The potential for location-based information is becoming increasingly apparent as it infiltrates our everyday lives.
It’s a logical way of connecting people, and has the potential to drastically simplify how we research, select and book a holiday. Imagine if you were able to do it all from one map.
However, the availability of the necessary data and technology has been somewhat prohibitive in allowing such a system to be developed. This looks set to change in 2009 with a viable solution on the way.
The acquisition of data has accelerated since Google effectively bought its own satellite in September 2008.
Despite this move Google was still beaten by Italian company Seety in providing the data and imagery for map users to view certain UK locations at street level as if actually standing there.
But Google is close behind and has already unveiled (and, in some cases, removed elements of) its highly controversial StreetView product. Other advances in 2009 include laser- scanning technologies, which generate 3d visual models of a city.
Having already been trialled in a few places, this year the technology is to be extended across more cities adding another virtual way for a destination to be experienced before visiting.
As the data from these latest developments becomes more accessible, consumers will increasingly expect a very different sales experience from the travel industry than they have been used to.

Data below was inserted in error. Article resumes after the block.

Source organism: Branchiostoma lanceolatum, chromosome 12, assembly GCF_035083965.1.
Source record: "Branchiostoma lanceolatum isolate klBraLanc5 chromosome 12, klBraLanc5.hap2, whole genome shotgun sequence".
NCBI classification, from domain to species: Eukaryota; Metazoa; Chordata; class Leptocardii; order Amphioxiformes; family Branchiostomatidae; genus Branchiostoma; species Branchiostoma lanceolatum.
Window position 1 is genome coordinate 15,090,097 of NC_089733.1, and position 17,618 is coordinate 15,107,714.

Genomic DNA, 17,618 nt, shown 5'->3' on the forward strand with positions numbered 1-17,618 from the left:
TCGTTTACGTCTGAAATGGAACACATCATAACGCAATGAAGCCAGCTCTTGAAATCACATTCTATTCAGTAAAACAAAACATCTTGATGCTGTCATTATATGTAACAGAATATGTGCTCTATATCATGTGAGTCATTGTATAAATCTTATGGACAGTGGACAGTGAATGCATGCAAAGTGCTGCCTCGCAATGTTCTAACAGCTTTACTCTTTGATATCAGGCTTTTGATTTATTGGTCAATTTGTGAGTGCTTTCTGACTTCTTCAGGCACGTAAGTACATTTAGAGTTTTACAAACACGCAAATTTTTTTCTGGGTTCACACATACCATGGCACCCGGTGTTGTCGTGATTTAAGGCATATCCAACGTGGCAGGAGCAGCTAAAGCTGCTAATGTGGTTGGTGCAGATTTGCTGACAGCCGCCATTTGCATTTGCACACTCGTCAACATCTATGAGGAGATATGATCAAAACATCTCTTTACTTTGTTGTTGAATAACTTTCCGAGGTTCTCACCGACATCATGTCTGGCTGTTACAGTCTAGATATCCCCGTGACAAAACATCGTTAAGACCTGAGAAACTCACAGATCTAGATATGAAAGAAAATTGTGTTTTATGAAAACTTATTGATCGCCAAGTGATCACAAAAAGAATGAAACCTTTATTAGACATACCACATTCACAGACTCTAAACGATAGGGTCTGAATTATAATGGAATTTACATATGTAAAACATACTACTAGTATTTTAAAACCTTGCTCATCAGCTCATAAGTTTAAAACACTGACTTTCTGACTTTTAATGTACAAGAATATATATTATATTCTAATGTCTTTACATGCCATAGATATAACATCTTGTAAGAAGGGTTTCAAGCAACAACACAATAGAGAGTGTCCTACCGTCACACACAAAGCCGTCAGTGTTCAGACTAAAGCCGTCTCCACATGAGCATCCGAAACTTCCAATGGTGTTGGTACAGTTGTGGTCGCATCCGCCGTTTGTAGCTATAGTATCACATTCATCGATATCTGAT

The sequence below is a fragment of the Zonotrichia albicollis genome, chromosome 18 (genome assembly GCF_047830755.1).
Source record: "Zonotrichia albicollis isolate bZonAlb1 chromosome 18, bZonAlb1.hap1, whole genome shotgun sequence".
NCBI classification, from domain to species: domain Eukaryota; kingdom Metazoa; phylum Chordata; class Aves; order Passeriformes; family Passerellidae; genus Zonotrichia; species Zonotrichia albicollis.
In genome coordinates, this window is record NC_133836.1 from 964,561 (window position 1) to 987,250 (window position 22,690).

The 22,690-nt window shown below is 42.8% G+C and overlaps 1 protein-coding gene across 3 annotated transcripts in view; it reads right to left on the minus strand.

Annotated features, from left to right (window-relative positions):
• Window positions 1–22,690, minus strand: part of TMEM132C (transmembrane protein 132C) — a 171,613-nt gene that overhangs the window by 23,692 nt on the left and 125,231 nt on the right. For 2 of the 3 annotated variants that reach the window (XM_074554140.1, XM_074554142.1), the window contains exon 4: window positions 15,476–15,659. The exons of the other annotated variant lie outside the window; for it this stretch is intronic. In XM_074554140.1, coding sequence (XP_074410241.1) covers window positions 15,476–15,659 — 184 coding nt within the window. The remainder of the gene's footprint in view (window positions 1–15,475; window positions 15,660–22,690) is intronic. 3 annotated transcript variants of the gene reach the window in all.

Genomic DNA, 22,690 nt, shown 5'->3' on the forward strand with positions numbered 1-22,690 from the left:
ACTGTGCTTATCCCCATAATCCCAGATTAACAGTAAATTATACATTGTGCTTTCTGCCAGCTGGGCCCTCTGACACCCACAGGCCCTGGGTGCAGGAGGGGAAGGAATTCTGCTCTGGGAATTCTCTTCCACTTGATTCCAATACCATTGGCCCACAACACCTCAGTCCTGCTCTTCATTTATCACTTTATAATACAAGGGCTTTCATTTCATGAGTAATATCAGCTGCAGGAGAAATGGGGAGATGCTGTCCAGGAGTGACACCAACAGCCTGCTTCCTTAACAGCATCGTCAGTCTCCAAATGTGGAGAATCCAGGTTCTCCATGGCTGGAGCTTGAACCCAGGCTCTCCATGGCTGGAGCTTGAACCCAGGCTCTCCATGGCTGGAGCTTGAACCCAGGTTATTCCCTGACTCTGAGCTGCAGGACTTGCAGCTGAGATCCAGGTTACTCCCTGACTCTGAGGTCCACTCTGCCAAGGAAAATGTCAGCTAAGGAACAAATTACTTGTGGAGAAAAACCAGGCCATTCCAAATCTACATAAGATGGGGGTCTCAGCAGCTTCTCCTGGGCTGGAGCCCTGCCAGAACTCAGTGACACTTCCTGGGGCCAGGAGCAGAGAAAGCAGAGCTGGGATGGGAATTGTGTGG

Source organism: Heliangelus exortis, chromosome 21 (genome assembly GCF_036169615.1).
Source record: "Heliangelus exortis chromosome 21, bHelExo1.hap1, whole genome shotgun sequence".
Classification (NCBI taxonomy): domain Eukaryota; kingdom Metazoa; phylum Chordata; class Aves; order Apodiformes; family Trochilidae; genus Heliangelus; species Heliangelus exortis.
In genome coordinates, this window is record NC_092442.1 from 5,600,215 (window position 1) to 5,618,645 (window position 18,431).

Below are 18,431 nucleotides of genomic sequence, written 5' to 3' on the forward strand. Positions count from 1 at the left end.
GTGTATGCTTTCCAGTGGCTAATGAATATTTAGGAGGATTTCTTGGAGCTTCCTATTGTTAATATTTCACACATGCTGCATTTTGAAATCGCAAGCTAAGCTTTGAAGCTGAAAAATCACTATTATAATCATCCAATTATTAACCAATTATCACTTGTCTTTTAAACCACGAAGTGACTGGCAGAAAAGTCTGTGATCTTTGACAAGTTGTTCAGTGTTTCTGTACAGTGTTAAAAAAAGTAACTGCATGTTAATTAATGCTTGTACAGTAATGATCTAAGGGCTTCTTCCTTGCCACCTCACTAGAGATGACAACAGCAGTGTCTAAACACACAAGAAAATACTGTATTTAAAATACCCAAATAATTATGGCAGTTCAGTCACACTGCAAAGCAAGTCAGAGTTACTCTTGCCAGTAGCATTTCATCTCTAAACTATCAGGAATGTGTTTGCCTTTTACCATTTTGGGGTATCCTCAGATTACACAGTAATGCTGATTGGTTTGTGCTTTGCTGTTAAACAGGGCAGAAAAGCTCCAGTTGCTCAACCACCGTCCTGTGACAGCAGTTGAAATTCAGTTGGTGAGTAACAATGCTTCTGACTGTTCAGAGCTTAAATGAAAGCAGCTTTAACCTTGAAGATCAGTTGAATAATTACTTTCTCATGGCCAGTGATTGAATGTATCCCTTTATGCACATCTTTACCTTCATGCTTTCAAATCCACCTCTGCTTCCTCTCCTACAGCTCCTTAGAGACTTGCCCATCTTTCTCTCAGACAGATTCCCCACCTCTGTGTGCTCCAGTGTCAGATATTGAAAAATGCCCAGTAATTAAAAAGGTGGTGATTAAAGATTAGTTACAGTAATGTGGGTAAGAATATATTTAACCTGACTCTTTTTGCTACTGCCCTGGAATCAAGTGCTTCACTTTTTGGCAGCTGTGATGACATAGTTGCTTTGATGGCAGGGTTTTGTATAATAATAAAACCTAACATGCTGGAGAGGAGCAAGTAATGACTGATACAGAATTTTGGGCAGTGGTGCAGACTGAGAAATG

There will be an increased blur between the use of visual channels such as mapping, 3d modelling and video to create a desirable experience. But, it is not only the content of what is on offer that is changing.
The popularity of the iPhone has already shown how favourably consumers react to touch screen technology, and as this comes into the mainstream market with the launch of the touch screen interface from Windows 7, its use within travel and leisure will become an increasingly expected means of interacting with the data.
Although the use of maps in some shape or form has become fairly widespread within the industry, and commercialisation has increased there are very few examples of travel companies utilising the full potential that mapping offers.
With ‘Mapmania’ being identified by Techtrends as one of the top trends to watch for 2009 and with the planned developments in this arena, it will be interesting to see how the technology and its uses within the travel industry develop over the coming year as well as how the travel industry develops with it.
Fiona Canavan is sales and marketing manager for Earthware